This article is by our friend Will over at TheBrokeBackpacker.com, an awesome website dedicated to budget travel and incredible escapades around the world. Will travels on the cheap (and I mean cheap) without sacrificing fun and adventure! He can travel for $100 a week. Read on to learn how you can too, and check out his bio below.
Every year, backpackers hit the road keen to explore exotic places, make new friends and acquire monkey selfies with the noble aspiration of amusing those on Facebook during office hours. Many have worked long and hard for the cash required to have a good time and a common daily backpacker budget is usually around the $50 mark.
Most first-timers end up spending waaaay more than they anticipated and it is not that unusual to find travellers going home early simply because they have run out of money.
But, what if it was possible to travel on just $100 a week? What if it was, in fact, totally feasible to travel ANYWHERE in the world for under $100 a week… Well, as it turns out, it is.
I have been on the road for five and a half out of the last seven years and during that time I have become a bit of a master at stretching every dollar whilst still ensuring I have a good time. For me, travel is a lifestyle choice and I will do pretty much anything to sustain it. For this reason I have tended to stick to the cheapest countries I can find, spending over a year in India and several more tramping around the countryside of South East Asia.
I have also spent around a year travelling in more expensive destinations such as Europe, Japan and the USA and I have managed to do it whilst adhering to my rigid budget of $100 a week. Sure, the flights may have been eye-wateringly expensive but crucially, once I was actually on the ground, I stuck to my budget even if it meant going hungry. When it comes to backpacking, your costs can be divided into four main areas…
Like it or not, when you first hit the road you are likely to end up forking over a large chunk of your money every night simply for a place to rest your head. Accommodation can sometimes be extremely cheap. In India for example you can often get a private room for just a couple of dollars, but in general, upon more established parts of the backpacker trail, accommodation is going to set you back at least $10 a night.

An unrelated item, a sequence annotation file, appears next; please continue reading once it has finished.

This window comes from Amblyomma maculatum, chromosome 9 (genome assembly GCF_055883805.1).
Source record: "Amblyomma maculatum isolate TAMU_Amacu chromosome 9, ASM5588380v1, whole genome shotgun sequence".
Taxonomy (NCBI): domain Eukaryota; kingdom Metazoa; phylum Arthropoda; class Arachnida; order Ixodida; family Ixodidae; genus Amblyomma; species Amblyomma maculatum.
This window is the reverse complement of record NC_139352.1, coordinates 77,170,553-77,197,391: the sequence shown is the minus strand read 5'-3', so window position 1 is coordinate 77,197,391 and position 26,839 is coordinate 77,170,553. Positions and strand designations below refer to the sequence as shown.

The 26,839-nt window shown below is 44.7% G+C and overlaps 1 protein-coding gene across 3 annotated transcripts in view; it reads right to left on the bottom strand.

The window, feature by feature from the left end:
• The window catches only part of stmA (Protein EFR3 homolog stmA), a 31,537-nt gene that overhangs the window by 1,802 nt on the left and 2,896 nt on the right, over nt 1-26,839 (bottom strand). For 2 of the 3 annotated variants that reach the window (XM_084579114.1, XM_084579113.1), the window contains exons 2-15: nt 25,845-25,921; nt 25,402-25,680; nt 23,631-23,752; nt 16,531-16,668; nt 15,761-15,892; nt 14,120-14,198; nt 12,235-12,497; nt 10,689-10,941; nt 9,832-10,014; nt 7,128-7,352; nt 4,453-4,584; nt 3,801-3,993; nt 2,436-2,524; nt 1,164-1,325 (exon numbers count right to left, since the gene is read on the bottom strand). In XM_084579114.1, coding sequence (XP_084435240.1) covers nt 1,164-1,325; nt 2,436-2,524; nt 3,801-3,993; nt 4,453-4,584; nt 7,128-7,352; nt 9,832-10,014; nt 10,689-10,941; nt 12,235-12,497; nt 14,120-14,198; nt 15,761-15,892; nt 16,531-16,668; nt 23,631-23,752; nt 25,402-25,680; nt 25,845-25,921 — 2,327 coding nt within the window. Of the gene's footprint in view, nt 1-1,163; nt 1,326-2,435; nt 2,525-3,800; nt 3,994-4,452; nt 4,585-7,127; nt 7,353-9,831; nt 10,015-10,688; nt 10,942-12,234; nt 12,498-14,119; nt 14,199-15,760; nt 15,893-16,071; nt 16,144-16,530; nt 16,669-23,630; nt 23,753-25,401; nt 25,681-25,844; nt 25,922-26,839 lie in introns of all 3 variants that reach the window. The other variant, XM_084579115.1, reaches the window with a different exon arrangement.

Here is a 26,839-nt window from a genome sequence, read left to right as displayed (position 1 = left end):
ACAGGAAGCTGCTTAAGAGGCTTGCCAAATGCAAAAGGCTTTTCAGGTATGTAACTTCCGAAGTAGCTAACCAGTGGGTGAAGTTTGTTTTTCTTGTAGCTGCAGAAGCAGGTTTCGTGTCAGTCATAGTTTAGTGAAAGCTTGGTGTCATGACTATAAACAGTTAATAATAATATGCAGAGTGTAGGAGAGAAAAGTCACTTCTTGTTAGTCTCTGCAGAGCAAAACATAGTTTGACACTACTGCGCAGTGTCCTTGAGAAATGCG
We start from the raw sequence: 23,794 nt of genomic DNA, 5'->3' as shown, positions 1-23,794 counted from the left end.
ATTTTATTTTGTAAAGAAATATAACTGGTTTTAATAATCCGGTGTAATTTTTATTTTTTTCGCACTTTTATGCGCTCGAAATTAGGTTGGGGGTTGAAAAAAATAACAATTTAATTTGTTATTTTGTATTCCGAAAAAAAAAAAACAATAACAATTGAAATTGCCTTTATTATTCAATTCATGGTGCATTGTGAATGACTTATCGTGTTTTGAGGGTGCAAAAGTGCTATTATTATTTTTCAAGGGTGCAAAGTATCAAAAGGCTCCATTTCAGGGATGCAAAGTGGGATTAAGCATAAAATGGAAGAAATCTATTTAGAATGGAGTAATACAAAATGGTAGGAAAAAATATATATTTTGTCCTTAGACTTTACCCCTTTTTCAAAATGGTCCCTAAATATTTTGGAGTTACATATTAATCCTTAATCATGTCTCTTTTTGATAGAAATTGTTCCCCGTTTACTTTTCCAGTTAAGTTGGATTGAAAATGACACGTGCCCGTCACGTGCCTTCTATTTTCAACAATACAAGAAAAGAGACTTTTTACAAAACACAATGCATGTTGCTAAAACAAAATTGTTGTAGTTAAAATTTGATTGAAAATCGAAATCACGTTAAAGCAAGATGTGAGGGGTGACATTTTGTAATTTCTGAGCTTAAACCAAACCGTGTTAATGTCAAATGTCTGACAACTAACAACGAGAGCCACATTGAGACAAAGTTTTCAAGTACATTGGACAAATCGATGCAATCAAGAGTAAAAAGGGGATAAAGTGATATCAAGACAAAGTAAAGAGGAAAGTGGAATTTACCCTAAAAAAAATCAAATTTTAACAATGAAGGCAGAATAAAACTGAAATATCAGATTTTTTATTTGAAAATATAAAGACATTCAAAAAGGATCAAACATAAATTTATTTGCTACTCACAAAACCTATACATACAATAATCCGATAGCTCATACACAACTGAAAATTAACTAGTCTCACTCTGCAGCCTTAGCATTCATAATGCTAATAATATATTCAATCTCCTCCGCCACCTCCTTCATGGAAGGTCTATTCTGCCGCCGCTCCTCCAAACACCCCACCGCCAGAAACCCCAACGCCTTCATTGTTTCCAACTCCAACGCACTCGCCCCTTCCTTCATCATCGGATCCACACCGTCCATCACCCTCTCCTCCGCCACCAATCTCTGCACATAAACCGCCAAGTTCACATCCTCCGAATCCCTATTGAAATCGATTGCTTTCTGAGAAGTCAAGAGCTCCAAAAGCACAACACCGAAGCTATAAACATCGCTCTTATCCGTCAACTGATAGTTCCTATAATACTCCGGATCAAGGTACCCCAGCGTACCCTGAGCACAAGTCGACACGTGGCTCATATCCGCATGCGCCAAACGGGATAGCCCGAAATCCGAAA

I very rarely pay for accommodation, instead opting to Couchsurf or camp. Not only is couchsurfing a great way to save money but it is also a brilliant way to make friends and recruit potential travel buddies! Where possible, I will haggle with a hostel owner and see what I can offer in exchange for a free place to sleep; you will be amazed how many empty rooms hostels often have and if you rock up, promising to drink a couple of beers at the bar and to leave a review on TripAdvisor, you can often get a free bed for the night.
If you are a blogger, able to make YouTube videos (for promotion) or don’t mind doing a quick shift behind the bar, you can usually score free accommodation. If you’re going to pay for accommodation, for the love of god try to avoid private rooms – instead stay in the cheapest room you can find; a dorm with a fan is usually a good bet!
In some countries it is so cheap to eat out at local restaurants that there isn’t actually much point in cooking your own food in a communal kitchen. If you ask me what my favourite food is, I shall answer instantaneously ‘Street food’ – if the locals are eating it, it’s cheap and if it’s cheap, I love it!
In Japan, I found food so expensive that I survived almost exclusively off of plain rice balls and slices of pizza bought from the local seven-elevens, my diet may have suffered but my budget certainly did not! If you do go out to a restaurant, try to find those aimed at locals rather than backpackers, the prices will make you much happier!